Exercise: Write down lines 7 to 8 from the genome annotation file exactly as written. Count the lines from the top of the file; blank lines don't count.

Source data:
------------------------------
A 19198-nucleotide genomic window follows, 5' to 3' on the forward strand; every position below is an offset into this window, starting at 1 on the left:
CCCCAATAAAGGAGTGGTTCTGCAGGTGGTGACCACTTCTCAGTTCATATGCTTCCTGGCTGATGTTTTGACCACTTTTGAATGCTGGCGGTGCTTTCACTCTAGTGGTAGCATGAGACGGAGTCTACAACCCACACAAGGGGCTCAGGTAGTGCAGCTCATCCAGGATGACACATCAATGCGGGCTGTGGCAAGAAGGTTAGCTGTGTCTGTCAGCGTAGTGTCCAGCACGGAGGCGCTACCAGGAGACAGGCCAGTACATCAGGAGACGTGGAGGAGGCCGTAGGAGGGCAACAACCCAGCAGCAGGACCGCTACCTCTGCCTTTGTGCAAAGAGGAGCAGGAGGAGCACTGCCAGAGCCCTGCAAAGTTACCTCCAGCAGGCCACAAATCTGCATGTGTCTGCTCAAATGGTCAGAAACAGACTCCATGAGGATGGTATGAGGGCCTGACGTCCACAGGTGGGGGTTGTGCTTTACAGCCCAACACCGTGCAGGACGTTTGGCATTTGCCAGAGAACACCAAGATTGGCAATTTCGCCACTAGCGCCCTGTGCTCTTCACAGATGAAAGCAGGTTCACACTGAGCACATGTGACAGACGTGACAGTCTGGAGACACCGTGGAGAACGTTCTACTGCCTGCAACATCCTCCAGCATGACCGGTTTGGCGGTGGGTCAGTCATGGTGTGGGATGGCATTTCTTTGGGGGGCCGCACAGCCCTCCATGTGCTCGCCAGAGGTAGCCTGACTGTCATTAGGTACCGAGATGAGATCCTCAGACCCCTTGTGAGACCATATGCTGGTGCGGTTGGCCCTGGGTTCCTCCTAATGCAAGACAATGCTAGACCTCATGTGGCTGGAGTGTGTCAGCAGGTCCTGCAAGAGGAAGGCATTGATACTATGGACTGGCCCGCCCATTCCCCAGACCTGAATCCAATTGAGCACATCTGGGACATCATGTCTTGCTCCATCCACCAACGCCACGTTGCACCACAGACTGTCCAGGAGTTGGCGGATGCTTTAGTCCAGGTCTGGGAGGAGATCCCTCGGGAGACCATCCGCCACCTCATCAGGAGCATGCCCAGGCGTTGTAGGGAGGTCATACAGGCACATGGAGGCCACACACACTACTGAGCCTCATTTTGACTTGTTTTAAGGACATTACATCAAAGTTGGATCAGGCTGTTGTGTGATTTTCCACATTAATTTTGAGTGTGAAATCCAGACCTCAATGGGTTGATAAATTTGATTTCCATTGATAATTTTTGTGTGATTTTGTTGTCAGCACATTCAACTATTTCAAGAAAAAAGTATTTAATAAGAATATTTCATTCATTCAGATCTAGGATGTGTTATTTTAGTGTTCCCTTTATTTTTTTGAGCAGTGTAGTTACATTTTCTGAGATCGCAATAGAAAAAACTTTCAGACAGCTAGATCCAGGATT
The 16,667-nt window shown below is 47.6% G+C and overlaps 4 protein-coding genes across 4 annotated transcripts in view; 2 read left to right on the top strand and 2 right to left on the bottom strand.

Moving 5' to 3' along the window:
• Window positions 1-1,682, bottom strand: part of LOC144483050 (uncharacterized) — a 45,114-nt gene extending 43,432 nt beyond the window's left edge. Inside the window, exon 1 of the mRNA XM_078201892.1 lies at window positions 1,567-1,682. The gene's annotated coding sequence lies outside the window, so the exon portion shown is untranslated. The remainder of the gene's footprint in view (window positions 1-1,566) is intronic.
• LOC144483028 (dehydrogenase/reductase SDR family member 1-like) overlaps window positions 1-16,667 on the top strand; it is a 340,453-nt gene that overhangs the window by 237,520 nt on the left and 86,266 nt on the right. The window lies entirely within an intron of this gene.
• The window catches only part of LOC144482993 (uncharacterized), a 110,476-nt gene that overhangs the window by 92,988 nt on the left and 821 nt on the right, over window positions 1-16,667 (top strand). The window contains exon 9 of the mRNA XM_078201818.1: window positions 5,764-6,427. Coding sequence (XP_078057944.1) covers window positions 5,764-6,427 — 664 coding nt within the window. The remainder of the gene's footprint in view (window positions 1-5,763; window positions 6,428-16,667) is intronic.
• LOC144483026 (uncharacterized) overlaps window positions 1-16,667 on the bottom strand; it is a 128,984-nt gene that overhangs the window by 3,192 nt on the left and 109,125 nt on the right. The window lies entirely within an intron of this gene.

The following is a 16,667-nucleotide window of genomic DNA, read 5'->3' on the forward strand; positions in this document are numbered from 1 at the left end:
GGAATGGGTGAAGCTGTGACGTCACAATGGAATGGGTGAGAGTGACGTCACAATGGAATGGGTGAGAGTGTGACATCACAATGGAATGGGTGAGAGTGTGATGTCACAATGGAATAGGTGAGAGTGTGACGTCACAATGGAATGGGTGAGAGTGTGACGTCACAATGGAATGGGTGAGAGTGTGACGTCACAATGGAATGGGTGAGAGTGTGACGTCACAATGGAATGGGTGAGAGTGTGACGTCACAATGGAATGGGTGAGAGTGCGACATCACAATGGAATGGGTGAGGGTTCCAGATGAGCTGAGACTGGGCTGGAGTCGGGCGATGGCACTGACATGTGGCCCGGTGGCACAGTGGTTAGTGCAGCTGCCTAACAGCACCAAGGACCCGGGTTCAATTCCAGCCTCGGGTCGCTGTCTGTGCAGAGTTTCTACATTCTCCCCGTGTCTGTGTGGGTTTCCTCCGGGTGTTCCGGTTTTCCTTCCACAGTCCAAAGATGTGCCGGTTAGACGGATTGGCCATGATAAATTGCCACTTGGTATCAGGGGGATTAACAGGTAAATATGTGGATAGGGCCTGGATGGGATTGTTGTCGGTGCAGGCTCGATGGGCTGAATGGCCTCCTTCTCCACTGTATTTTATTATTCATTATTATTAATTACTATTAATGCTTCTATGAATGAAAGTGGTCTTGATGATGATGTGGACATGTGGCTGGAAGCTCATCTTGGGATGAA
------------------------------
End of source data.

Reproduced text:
• The window catches only part of LOC144482993 (uncharacterized), a 110,476-nt gene that overhangs the window by 92,988 nt on the left and 821 nt on the right, over window positions 1-16,667 (top strand). The window contains exon 9 of the mRNA XM_078201818.1: window positions 5,764-6,427. Coding sequence (XP_078057944.1) covers window positions 5,764-6,427 — 664 coding nt within the window. The remainder of the gene's footprint in view (window positions 1-5,763; window positions 6,428-16,667) is intronic.
• LOC144483026 (uncharacterized) overlaps window positions 1-16,667 on the bottom strand; it is a 128,984-nt gene that overhangs the window by 3,192 nt on the left and 109,125 nt on the right. The window lies entirely within an intron of this gene.